With a pinch of salt!

Vedaranyam, Tamil Nadu is the second largest producer of salt in India. It employs around twenty thousand people, who work under extreme conditions sometimes even without using toilets and avoiding to drink water for a whole day.
Sonam, SBI Youth for India fellow, writes here about the conditions of the salt workers of Vedaranyam.


While the acres of saltpans that stretch out in Vedaranyam are best known for its second largest production of salt in the nation, it has been witness to the torments of laborers toiling hard under the scorching sun to produce salt which reaches our table daily.

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“I was 14 when I started working in the saltpans”, says 56 year old Shantana. “There is no work during monsoons; we have severe bleeding during menstruation; many of us have faced miscarriages. Skin, eye, bone disorders are common for us. I’ve seen women working till 8-9 months of their pregnancy and some of them work till the age of 70”.

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Shantana, Saltpan worker

Due to monsoons during September to December, the salt pan workers have no work or income. They survive during these festive days by taking loans from their saltpan owners, which is deducted from their daily wages when they resume their work. This creates almost a “bonded labor” scenario.

Saltpan work: The ground is cleared of dust and segmented into pans with small wells dug along side. The pans are filled with water from these wells and trampled upon until the bottom layer becomes firm. The briny water is then transferred from one pan to another through narrow channels. The surface is frequently scraped with heavy wooden rakes to even out the salt which is gradually captured and dried by heat, transforming the pans into hard fields of coarse salt. The crystals are broken by trampling and raked into heaps.

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Women in particular are involved in land preparation, collection of salt which makes them to stand in highly concentrated brine under the ruthless sun with micron level salt crystals in the air for a long time. Anemia, cataract, irreversible skin problems, UTI, URT and LRT disorders, TB, hypertension, disfigured bones, arthritis, gynecological disorders amongst women are more prevalent. The workers do not opt for safety gear for some financial and comfort reasons. There is a lack of toilets and resting shades to have food, in the salt pans that spread across acres of land mass. Hence workers avoid consuming food and water before they leave for work, worsening their health status.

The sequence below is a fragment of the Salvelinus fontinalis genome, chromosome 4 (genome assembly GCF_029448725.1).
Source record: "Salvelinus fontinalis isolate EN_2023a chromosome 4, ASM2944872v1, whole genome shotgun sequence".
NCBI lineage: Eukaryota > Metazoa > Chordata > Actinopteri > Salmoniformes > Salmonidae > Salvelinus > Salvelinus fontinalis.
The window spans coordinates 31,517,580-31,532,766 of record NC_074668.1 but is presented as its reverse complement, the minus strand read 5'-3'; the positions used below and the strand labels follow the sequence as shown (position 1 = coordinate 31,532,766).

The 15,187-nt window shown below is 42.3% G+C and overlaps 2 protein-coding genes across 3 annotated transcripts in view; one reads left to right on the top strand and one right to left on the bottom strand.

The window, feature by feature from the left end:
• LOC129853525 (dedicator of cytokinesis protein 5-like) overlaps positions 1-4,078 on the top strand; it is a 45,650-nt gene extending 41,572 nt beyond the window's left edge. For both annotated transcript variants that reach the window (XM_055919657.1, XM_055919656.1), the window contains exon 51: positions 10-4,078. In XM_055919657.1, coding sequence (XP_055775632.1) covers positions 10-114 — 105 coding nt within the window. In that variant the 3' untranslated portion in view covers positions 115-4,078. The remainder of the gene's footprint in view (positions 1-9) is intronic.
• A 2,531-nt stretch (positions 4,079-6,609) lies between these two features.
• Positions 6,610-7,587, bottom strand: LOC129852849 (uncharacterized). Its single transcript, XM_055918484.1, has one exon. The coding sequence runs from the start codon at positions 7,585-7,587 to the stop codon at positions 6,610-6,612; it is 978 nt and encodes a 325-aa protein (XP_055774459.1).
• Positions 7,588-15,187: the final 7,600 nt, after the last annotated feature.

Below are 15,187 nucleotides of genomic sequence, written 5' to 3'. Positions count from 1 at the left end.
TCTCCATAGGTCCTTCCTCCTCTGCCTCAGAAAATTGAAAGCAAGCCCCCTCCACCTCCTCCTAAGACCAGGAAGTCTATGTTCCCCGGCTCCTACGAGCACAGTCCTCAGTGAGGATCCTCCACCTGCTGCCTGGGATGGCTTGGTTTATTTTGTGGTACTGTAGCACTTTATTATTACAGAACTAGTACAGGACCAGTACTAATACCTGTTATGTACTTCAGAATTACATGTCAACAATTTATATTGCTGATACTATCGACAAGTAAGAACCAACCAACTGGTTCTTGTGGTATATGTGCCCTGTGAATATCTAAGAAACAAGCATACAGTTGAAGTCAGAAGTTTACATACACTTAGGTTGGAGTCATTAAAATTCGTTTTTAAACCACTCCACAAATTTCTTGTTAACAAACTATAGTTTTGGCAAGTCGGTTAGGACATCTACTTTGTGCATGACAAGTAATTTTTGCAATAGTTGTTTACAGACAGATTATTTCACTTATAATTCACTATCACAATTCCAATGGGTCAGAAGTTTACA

“The saltpans are sacred to them and hence they discourage any idea related to toilets/urinals in the saltpan”, says Mr. Mariappan, traditional village president.He believes it is critical that the village members have a robust source of income from saltpan work. However, it never serves as a reliable source of income due to unavailability of work in monsoons, fluctuating wages and a deteriorating work environment.

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Mariappan, traditional village president

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Doctors suggest that the workers need to be rehydrated for them to withstand the harsh work environment. Zero-drainage urinals might help them get rid of the taboo associated with having sanitation facilities in saltpans. Dehydration being the root cause for the catastrophe of ailments, it can be combated by provision of urinals and awareness about significance of consumption of drinking water amongst the saltpan workers.

What is most disturbing is when workers address their issues as if they have accepted the wounds and pain as a part of their life. Being unaware of their language of expression, I am certain that the misery is far more intense than what I can perceive.11

A span of 11 months isn’t enough for mitigating the misery that the workers go through. Having said that, this fellowship experience so far has been an eye opener and is making me more responsible and sensitive.

Apply for the SBI Youth for India Fellowship 2017-18
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About SBI Youth For India

SBI Youth for India is a fellowship programme initiated, funded and managed by the State Bank of India in partnership with reputed NGOs. It is a movement for India's best young minds who are passionate about fuelling positive change in India. It provides a framework for India's best young minds to join hands with rural communities, empathise with their struggles and connect with their aspirations.
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